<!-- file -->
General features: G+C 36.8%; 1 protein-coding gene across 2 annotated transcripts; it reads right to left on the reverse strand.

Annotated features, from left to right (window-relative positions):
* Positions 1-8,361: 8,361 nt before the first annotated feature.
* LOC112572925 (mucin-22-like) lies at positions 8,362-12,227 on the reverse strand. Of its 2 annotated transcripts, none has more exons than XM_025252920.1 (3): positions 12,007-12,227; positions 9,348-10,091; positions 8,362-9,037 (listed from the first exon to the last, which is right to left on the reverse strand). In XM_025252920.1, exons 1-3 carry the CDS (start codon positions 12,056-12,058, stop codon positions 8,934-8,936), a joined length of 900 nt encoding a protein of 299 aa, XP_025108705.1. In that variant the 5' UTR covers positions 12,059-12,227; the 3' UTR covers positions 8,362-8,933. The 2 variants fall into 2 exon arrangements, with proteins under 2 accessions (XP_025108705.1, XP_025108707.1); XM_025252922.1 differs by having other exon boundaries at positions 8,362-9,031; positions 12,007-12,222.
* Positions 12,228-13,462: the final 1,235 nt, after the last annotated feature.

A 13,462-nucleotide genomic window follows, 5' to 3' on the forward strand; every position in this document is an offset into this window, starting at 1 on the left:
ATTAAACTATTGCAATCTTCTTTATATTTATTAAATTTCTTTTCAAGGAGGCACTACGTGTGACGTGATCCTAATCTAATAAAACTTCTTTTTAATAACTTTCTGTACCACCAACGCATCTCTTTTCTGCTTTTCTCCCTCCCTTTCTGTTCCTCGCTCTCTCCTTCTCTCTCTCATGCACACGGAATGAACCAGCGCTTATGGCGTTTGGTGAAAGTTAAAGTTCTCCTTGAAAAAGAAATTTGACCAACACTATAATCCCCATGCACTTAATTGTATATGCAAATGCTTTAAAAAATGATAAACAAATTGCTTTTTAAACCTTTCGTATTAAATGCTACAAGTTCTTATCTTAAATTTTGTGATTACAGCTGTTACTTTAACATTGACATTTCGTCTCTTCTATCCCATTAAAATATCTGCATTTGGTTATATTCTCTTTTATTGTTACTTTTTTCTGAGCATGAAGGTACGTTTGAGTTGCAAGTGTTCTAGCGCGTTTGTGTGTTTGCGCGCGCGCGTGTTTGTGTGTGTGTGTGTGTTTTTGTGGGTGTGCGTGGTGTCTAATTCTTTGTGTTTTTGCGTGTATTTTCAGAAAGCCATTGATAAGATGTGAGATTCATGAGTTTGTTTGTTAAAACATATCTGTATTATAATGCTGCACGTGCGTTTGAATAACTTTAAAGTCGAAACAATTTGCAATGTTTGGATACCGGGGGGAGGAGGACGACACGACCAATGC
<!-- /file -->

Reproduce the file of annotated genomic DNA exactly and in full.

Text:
General features: G+C 36.8%; 1 protein-coding gene across 2 annotated transcripts; it reads right to left on the reverse strand.

Annotated features, from left to right (window-relative positions):
* Positions 1-8,361: 8,361 nt before the first annotated feature.
* LOC112572925 (mucin-22-like) lies at positions 8,362-12,227 on the reverse strand. Of its 2 annotated transcripts, none has more exons than XM_025252920.1 (3): positions 12,007-12,227; positions 9,348-10,091; positions 8,362-9,037 (listed from the first exon to the last, which is right to left on the reverse strand). In XM_025252920.1, exons 1-3 carry the CDS (start codon positions 12,056-12,058, stop codon positions 8,934-8,936), a joined length of 900 nt encoding a protein of 299 aa, XP_025108705.1. In that variant the 5' UTR covers positions 12,059-12,227; the 3' UTR covers positions 8,362-8,933. The 2 variants fall into 2 exon arrangements, with proteins under 2 accessions (XP_025108705.1, XP_025108707.1); XM_025252922.1 differs by having other exon boundaries at positions 8,362-9,031; positions 12,007-12,222.
* Positions 12,228-13,462: the final 1,235 nt, after the last annotated feature.

A 13,462-nucleotide genomic window follows, 5' to 3' on the forward strand; every position in this document is an offset into this window, starting at 1 on the left:
ATTAAACTATTGCAATCTTCTTTATATTTATTAAATTTCTTTTCAAGGAGGCACTACGTGTGACGTGATCCTAATCTAATAAAACTTCTTTTTAATAACTTTCTGTACCACCAACGCATCTCTTTTCTGCTTTTCTCCCTCCCTTTCTGTTCCTCGCTCTCTCCTTCTCTCTCTCATGCACACGGAATGAACCAGCGCTTATGGCGTTTGGTGAAAGTTAAAGTTCTCCTTGAAAAAGAAATTTGACCAACACTATAATCCCCATGCACTTAATTGTATATGCAAATGCTTTAAAAAATGATAAACAAATTGCTTTTTAAACCTTTCGTATTAAATGCTACAAGTTCTTATCTTAAATTTTGTGATTACAGCTGTTACTTTAACATTGACATTTCGTCTCTTCTATCCCATTAAAATATCTGCATTTGGTTATATTCTCTTTTATTGTTACTTTTTTCTGAGCATGAAGGTACGTTTGAGTTGCAAGTGTTCTAGCGCGTTTGTGTGTTTGCGCGCGCGCGTGTTTGTGTGTGTGTGTGTGTTTTTGTGGGTGTGCGTGGTGTCTAATTCTTTGTGTTTTTGCGTGTATTTTCAGAAAGCCATTGATAAGATGTGAGATTCATGAGTTTGTTTGTTAAAACATATCTGTATTATAATGCTGCACGTGCGTTTGAATAACTTTAAAGTCGAAACAATTTGCAATGTTTGGATACCGGGGGGAGGAGGACGACACGACCAATGC